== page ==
There’s a “Hands up/ Don’t shoot” Friday campaign going on over at Twitter. It’s a nice gesture, no pun intended. But I can’t help thinking about how much more powerful the message would be if we could get ordinary Americans, not just the social media savvy and political activist types, out on the sidewalks banging pots together.
I used to think that internet campaigns would be enough. Not anymore. Non-violent, but non-silent demonstrations are probably the way to go.
MLK Jr. would approve.
Update: My sisters-in-law were a little uncomfortable with me using the word “thug” to describe Michael Brown in a post the other day. I see their point. I based my assessment on the video that was released of his actions in the convenience store. One of the things that struck me as I watched it was that I really couldn’t tell what was going on with him and the clerk behind the counter. Reaching over the counter to get something doesn’t mean stealing, not that stealing something in a convenience store is justification for getting shot 6 times. It’s not, by the way. This is not 18th century Williamsburg where a servant could be hanged for stealing a silver spoon. But I couldn’t tell with any certainty what was transpiring at the counter. Plus, the volume on the video was off so for all I know, he might have had a perfectly friendly interaction with the proprietor. There just wasn’t sufficient data for me to determine what was going on there. I would not be friendly to the prosecution on a jury if the charge was shoplifting or robbery based on that video.
No, what bothered me was when he left the store and roughed up the clerk on the way out. The clerk clearly looks distraught and Brown’s actions looked aggressive and unnecessary. I don’t think there’s anything wrong with pointing that out. But “thug” is a right wing word, apparently. I’m not a cable news junky so I’m going to have to rely on the SILs here when they tell me to refrain from using it to avoid looking like a right wing nutcase. Maybe “bully” would be more appropriate. Still not a killing offense, though probably more prosecutable than we can feel comfortable with, considering what happened shortly afterwards. It looked like a minor assault to me. I guess it would have been up to the clerk as to whether it was worth pursuing. For sure Brown needed a stern talking to, but, um, not 6 shots to the torso.
I’m troubled by this piece of footage for many reasons. Matt Taibbi’s book, The Divide, describes so many instances of young black men being arrested and harassed just for being in the wrong place at the wrong time, like on the sidewalk or the stoop in front of their apartment buildings. And the trouble they face because of these arrests is unconscionable. Really, it’s overkill and debilitating. Then I see this video and I think, that kid definitely needed correction. Maybe not jail, and not a mark on his permanent record and certainly not death, but something. Like, maybe his grandmother should have been sent that tape so she could see he wasn’t a choirboy. Shaming your grandmother might have been enough.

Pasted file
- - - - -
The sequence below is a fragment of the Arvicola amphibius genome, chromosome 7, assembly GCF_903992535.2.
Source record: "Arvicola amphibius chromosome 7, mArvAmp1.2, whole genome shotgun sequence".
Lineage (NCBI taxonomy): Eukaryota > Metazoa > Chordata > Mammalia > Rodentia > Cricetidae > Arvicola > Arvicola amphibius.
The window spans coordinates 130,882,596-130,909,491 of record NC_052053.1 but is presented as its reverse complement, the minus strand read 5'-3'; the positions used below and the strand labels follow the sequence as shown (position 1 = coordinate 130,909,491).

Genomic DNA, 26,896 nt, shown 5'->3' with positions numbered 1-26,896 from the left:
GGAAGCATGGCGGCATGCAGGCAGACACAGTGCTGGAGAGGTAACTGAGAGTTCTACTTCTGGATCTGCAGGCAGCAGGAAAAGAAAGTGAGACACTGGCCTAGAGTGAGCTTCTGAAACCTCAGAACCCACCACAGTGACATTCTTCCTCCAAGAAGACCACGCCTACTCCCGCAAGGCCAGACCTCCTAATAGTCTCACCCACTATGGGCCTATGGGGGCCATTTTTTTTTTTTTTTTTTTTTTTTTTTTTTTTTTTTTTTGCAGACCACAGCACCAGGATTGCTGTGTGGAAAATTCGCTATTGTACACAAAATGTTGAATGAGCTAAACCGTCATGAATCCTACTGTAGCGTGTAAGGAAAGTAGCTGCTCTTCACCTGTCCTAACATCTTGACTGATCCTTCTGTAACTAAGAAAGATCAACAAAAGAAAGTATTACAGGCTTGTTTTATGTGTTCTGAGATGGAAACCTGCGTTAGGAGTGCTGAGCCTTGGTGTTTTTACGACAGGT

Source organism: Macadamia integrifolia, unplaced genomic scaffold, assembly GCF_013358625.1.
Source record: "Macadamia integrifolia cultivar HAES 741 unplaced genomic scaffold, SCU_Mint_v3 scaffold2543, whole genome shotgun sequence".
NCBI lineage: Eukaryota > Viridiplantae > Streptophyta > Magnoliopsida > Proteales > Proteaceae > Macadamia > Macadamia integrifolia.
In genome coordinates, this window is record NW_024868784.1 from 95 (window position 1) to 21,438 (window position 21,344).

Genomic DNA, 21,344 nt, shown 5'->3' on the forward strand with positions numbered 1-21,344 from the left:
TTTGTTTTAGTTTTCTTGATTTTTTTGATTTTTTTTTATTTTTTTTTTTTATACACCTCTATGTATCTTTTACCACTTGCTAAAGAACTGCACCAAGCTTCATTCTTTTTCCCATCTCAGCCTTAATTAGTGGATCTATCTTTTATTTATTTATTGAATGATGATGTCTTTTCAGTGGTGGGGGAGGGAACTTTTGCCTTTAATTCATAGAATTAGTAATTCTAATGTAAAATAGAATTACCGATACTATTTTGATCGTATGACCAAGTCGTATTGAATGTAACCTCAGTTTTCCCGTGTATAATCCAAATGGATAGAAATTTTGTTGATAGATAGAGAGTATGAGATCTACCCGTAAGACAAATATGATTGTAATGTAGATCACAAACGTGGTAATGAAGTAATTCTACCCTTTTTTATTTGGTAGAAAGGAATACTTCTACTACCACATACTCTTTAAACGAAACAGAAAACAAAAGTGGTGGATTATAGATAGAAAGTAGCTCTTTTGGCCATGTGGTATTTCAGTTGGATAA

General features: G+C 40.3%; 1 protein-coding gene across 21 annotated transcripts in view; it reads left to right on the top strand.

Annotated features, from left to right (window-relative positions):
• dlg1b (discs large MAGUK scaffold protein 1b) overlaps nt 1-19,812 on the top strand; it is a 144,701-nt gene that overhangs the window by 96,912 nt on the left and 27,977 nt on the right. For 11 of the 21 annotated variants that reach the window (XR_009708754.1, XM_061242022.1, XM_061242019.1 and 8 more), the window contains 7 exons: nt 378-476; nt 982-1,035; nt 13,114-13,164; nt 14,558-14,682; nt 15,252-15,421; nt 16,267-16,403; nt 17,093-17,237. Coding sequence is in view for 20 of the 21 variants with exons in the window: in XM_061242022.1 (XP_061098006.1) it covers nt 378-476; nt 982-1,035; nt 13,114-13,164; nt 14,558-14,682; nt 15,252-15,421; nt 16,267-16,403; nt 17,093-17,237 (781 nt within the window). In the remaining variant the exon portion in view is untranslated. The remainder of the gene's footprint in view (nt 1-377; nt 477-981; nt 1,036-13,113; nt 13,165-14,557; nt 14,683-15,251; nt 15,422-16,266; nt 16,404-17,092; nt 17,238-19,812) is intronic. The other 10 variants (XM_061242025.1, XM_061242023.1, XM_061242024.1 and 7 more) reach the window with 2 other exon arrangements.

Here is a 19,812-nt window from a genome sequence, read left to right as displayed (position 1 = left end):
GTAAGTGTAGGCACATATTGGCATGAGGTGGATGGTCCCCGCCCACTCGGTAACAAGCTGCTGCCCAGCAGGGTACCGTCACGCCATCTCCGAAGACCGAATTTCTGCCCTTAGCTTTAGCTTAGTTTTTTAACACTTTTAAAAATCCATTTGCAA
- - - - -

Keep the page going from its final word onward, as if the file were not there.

So, this one time, I’m correcting my language from the right wing “thug”, which I came to independently of cable news based on my first impressions, to “bully”, because that’s what Brown’s actions show.
We shouldn’t be afraid to tell it like it is though. That kind of behavior is unacceptable. Not worth dying for but certainly not good. It doesn’t diminish the horrible and unnecessary impact of Brown’s death. Or of Eric Garner’s death as he was chokeholded by police. Or any of a number of tragic deaths at the hands of people who think black people are less than human.
So, to all you Fox News watchers out there, there is a reason why racism is not acceptable, in thought, word and deed. If you are thinking it, it becomes OK to hurt people who are not like you. You need to ask yourselves if it’s Ok to be an anti-semite in your head as well. Of course it’s not OK. What we are seeing in Ferguson is a variation of the dehumanization and malignant behavior described by Phillip Zimbardo based on his Stanford Prisoner Experiment and his investigation of Abu Graihb in his book The Lucifer Effect: Understanding How Good People Turn Evil.
It starts in your head when you allow yourself to think other people are less than you are and it’s all downhill from there.
Don’t start down that road.